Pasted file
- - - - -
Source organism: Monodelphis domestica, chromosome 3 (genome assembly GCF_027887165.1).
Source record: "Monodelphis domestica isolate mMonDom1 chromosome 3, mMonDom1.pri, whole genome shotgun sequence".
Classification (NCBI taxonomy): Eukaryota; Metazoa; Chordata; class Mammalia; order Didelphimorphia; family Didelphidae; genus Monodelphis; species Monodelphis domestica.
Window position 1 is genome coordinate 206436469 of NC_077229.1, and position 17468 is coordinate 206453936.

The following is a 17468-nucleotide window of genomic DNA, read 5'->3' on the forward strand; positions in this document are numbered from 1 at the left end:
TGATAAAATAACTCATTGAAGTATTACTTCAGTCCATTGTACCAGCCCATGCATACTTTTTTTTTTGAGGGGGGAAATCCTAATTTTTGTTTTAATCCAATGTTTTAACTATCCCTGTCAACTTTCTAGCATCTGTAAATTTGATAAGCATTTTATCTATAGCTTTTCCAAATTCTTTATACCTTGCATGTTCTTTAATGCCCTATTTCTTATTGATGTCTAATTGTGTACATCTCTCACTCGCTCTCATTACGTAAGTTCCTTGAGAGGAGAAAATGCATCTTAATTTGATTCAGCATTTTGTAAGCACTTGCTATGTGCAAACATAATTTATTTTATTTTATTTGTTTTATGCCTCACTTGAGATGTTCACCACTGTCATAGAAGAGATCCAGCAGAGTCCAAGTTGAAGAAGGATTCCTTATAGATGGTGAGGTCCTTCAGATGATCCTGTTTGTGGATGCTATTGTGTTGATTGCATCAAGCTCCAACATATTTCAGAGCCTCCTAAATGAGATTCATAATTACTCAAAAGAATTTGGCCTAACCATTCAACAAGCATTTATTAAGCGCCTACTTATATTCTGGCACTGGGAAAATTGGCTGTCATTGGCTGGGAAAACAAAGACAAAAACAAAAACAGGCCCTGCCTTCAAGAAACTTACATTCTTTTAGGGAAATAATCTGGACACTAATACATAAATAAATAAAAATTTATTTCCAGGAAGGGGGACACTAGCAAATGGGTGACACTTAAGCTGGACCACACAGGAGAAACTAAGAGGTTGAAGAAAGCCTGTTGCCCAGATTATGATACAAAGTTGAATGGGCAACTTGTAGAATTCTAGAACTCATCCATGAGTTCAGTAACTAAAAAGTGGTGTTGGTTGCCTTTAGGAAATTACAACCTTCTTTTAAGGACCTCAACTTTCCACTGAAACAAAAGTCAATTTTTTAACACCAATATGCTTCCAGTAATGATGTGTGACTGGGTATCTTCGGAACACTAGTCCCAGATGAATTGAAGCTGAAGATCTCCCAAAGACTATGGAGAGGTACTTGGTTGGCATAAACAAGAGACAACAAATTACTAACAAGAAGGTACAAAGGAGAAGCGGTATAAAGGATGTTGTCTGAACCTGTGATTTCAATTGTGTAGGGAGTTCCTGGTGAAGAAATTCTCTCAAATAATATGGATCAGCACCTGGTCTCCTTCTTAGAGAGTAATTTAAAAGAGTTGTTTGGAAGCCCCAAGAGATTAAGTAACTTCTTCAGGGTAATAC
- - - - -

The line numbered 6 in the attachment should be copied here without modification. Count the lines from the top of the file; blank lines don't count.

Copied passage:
TGATAAAATAACTCATTGAAGTATTACTTCAGTCCATTGTACCAGCCCATGCATACTTTTTTTTTTGAGGGGGGAAATCCTAATTTTTGTTTTAATCCAATGTTTTAACTATCCCTGTCAACTTTCTAGCATCTGTAAATTTGATAAGCATTTTATCTATAGCTTTTCCAAATTCTTTATACCTTGCATGTTCTTTAATGCCCTATTTCTTATTGATGTCTAATTGTGTACATCTCTCACTCGCTCTCATTACGTAAGTTCCTTGAGAGGAGAAAATGCATCTTAATTTGATTCAGCATTTTGTAAGCACTTGCTATGTGCAAACATAATTTATTTTATTTTATTTGTTTTATGCCTCACTTGAGATGTTCACCACTGTCATAGAAGAGATCCAGCAGAGTCCAAGTTGAAGAAGGATTCCTTATAGATGGTGAGGTCCTTCAGATGATCCTGTTTGTGGATGCTATTGTGTTGATTGCATCAAGCTCCAACATATTTCAGAGCCTCCTAAATGAGATTCATAATTACTCAAAAGAATTTGGCCTAACCATTCAACAAGCATTTATTAAGCGCCTACTTATATTCTGGCACTGGGAAAATTGGCTGTCATTGGCTGGGAAAACAAAGACAAAAACAAAAACAGGCCCTGCCTTCAAGAAACTTACATTCTTTTAGGGAAATAATCTGGACACTAATACATAAATAAATAAAAATTTATTTCCAGGAAGGGGGACACTAGCAAATGGGTGACACTTAAGCTGGACCACACAGGAGAAACTAAGAGGTTGAAGAAAGCCTGTTGCCCAGATTATGATACAAAGTTGAATGGGCAACTTGTAGAATTCTAGAACTCATCCATGAGTTCAGTAACTAAAAAGTGGTGTTGGTTGCCTTTAGGAAATTACAACCTTCTTTTAAGGACCTCAACTTTCCACTGAAACAAAAGTCAATTTTTTAACACCAATATGCTTCCAGTAATGATGTGTGACTGGGTATCTTCGGAACACTAGTCCCAGATGAATTGAAGCTGAAGATCTCCCAAAGACTATGGAGAGGTACTTGGTTGGCATAAACAAGAGACAACAAATTACTAACAAGAAGGTACAAAGGAGAAGCGGTATAAAGGATGTTGTCTGAACCTGTGATTTCAATTGTGTAGGGAGTTCCTGGTGAAGAAATTCTCTCAAATAATATGGATCAGCACCTGGTCTCCTTCTTAGAGAGTAATTTAAAAGAGTTGTTTGGAAGCCCCAAGAGATTAAGTAACTTCTTCAGGGTAATAC